A tenant's agent WORKS ONLY FOR THE TENANT. A tenant's agent has fiduciary duties to the tenant which include reasonable care, undivided loyalty, confidentiality and full disclosure. However, in dealing with landlords a tenant's agent must act honestly. In dealing with both parties, a tenant's agent may not make any misrepresentations on matters material to the transaction, such as the tenant's financial ability to pay, and must disclose defects of a material nature affecting the physical condition of the property which a reasonable inspection by the licensee would disclose. A tenant wishing to be represented by a tenant's agent is advised to enter into a separate written tenant agency contract with the brokerage firm which is to work as their agent.
DISCLOSED DUAL AGENT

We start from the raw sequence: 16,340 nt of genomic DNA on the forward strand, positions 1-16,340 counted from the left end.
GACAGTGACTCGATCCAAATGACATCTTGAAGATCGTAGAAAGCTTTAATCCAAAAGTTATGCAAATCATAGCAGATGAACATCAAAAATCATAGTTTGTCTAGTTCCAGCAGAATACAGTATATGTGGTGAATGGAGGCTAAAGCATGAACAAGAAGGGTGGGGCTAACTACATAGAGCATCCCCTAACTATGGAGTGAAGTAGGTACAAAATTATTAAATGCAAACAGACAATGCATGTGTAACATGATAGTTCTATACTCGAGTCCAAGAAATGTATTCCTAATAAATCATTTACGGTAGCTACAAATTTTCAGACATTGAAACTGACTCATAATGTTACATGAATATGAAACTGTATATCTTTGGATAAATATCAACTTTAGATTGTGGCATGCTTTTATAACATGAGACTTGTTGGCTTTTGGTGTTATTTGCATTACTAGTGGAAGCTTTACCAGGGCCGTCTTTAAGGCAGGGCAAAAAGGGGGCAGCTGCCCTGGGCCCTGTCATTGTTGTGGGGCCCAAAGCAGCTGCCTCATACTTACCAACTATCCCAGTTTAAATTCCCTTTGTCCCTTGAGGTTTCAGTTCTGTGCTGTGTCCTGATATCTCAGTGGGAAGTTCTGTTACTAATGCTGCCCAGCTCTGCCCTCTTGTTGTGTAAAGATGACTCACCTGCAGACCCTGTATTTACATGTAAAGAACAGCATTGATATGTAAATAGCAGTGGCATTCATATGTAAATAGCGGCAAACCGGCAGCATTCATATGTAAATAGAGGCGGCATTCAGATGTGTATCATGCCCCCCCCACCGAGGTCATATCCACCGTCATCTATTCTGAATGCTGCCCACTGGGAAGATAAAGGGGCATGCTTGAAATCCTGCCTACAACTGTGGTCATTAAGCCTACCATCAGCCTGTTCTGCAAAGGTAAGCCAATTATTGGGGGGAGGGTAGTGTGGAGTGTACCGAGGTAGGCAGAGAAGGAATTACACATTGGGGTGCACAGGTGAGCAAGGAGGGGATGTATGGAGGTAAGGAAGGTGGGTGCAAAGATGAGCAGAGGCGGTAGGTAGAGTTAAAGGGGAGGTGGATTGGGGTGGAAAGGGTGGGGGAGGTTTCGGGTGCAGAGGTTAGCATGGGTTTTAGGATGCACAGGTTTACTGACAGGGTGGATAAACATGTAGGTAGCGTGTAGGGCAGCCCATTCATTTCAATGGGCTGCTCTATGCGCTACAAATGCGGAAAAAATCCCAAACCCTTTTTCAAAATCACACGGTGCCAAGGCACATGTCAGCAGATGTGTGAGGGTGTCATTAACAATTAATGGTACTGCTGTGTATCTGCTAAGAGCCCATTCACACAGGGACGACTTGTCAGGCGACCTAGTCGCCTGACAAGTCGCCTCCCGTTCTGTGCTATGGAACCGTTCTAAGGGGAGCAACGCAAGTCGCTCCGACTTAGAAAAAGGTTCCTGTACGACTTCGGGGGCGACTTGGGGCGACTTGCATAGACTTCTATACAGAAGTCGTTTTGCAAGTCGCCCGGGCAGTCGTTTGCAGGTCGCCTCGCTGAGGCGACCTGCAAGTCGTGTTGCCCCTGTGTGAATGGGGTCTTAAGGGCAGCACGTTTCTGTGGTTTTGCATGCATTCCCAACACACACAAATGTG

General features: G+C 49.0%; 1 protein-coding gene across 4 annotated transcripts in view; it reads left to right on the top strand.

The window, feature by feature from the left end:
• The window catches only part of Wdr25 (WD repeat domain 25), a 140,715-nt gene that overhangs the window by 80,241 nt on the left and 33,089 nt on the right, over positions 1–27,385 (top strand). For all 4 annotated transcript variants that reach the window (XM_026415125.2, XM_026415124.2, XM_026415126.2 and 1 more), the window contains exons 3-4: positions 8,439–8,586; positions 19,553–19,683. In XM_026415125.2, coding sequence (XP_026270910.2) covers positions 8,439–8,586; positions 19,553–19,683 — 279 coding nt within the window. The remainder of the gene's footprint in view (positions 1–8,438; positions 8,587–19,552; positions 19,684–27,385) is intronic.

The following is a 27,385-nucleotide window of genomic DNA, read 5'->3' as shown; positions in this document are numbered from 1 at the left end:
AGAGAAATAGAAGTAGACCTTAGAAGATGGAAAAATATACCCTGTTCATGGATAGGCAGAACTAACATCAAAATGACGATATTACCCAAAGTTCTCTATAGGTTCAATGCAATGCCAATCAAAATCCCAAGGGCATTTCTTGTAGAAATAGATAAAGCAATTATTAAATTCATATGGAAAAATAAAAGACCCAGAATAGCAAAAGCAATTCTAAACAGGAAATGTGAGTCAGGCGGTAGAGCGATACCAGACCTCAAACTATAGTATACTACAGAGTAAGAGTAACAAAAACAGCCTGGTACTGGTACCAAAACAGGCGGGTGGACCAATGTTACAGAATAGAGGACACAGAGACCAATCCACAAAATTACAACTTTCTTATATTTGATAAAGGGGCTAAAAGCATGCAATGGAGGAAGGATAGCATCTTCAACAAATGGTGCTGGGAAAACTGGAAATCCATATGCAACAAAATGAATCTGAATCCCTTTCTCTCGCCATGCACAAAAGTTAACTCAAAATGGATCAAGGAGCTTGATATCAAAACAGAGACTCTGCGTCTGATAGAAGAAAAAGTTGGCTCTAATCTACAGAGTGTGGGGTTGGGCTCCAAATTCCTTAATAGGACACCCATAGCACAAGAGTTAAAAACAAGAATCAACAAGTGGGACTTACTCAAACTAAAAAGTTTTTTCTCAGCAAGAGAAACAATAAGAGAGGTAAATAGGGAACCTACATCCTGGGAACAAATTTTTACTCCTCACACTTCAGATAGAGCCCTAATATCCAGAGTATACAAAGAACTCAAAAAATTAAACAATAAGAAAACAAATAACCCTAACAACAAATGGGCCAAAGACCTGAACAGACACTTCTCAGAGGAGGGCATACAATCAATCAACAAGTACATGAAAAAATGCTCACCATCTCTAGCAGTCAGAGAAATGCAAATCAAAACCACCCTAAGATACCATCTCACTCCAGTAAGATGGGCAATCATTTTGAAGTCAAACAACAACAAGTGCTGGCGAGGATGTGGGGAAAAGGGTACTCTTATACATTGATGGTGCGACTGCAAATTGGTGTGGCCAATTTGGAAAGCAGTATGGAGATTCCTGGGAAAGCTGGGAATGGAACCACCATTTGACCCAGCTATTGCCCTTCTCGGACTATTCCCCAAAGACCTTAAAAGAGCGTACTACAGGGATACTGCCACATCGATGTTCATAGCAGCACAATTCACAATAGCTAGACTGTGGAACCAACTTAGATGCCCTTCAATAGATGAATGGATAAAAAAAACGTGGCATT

A disclosed dual agent WORKS FOR BOTH THE TENANT AND THE LANDLORD. To work as a dual agent, a firm must first obtain the informed written consent of the tenant and the landlord. Therefore, before acting as a disclosed dual agent, brokerage firms must make written disclosure to both parties. Disclosed dual agency is most likely to occur when a licensee with a real estate firm working as a tenant's agent shows the tenant properties owned by landlords for whom that firm is also working as a landlord's agent or subagent. A real estate licensee working as a disclosed dual agent must carefully explain to each party that, in addition to working as their agent, their firm will also work as the agent for the other party. They must also explain what effect their working as a disclosed dual agent will have on the fiduciary duties their firm owes to the tenant and to the landlord. When working as a disclosed dual agent, a brokerage firm must have the express permission of a party prior to disclosing confidential information to the other party. Such information includes the highest price a tenant can afford to pay and the lowest price a landlord will accept and the parties' motivation to buy or sell. Remember, a brokerage firm acting as a disclosed dual agent will not be able to put one party's interests ahead of those of the other party and cannot advise or counsel either party on how to gain an advantage at the expense of the other party on the basis of confidential information obtained from or about the other party. If you decide to enter into an agency relationship with a firm which is to work as a disclosed dual agent, you are advised to sign a written agreement with that firm.